As in the case with Parmenides, Empedocles argued that Being is both unborn and indestructible. He endeavored to reconcile the perception of changing phenomena with the logical conception of an underlying unchanging existence, and found the solution in four immutable elements, earth, air, fire, and water whose association and dissociation produce the varying changing objects of the world as we know them. He thus summed up the theories of the Ionian naturalists. But he also eliminates the differences between the Heraclitan and Parmenidean philosophies, for he defines the perpetual flow as a 'mixis' and of the 4 basic and unchangeable elements or 'dialaxis' [that is, a mixture and a dissociation of roots, as he calls them]. These mixtures and dissociations presuppose that every element has kinds of pores or channels into which the fluxes enter, that is, the small fragments or particles of other elements. Hence birth and deterioration are nothing more nor less than [p. 159] union and dissolution of the immutable elements. The elements coalesce or break away by virtue of two energies or forces: attraction and discord. Love or attraction unites the elements and from these opposing forces comes birth or reconstruction. But discord dissolves this unity and scatters the elements, causing dissolution and decay. These two energies create all the phenomena to be found in nature, all the objects and events which take place in the universe.

Anaxagoras [500-428 B.C.] was born in Clazomenae of Asia Minor, a contemporary of both Empedocles and Leucippus. He left his birthplace and went to Athens where he resided for many years. He was a friend of Pericles and the intellectual circle of Athens, but the people themselves were always suspicious of the new Ionian ideas of enlightenment whence Anaxagoras had brought to Athens. When therefore the occasion arose, he was accused of introducing atheistic ideas contrary to the established religion and was forced to flee on the eve of the outbreak of the Peloponnesian War. He ended his days at Lampsacus. Tradition relates that a copy of his work 'On Nature' could be purchased in Athens for one drachma.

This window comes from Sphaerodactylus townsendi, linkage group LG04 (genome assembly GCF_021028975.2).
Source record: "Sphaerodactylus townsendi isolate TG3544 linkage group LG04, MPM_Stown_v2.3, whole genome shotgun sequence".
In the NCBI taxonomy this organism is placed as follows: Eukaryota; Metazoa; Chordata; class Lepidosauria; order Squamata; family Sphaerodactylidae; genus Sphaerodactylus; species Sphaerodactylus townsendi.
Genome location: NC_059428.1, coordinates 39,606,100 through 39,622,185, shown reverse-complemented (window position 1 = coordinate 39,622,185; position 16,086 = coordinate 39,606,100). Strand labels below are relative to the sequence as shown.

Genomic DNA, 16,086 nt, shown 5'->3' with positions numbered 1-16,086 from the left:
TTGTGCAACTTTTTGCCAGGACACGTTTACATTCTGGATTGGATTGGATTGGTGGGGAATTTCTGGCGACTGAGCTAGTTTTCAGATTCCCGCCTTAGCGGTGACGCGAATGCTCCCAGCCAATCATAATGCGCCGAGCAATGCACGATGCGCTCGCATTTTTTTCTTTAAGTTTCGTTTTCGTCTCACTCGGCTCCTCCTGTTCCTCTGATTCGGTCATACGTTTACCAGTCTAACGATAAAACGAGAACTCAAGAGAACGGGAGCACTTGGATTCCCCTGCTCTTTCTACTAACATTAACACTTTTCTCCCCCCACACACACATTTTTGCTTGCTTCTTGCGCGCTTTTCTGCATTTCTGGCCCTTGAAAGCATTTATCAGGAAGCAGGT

He adopts the theory that creation and decay do not in substance exist. Each creation or birth is caused by union, every dissociation to the separation of the elements, which pre-existed. Anaxagoras names these pre-existing elements 'chremata'. They are infinite in number and infinitely minute in size. They had been originally mixed in a chaotic manner in such a way that one could not distinguish or identify any of their inherent qualities. From this primeval chaotic state in which all 'chremata' were hopelessly mixed, there emerged, with the dissociation, certain specific things, beings. 'Mixture' and 'separation' were therefore the two basic ways by which beings were created. The question remained as to which energy or force moved the 'chremata' and enabled them to leave the chaotic state to become separated in such a way that cosmos and order emerged and specific beings were created. With this question Anaxagoras poses the problem of the primary cause, he seeks the 'first motive power or energy' as Aristotle would say. His solution was that the mind or ´nous═ was the first cause which set 'chremata' in motion. But it not only set it in motion, for motion itself contained inherently and innately the 'end' [telos], the objective or the aim , which was to bring order and harmony to the beings, to create a cosmos. Thus the "nous" or mind or intellect of Anaxagoras is not only a motive energy or power, but a teleological principle. So the meaning of the 'nous' [mind] which Anaxagoras was the first to introduce, contains within itself both the object or end and the motion. Intellect [nous] is the finest of all 'chremata'. It is not immaterial, bodyless, but is the rarest and finest form of matter. The most significant contribution of Anaxagoras was the concept of the spirit or intelligence [nous] at the same time as both motion and object. Only the intelligence could create and embellish all in accordance with an end, an object. Thus cosmos or the universe was exclusively a creation of the pure intelligence. [pp. 158 -160]

[Kyriazis, Constantine D. Eternal Greece. Translated by Harry T. Hionides. A Chat Publication.]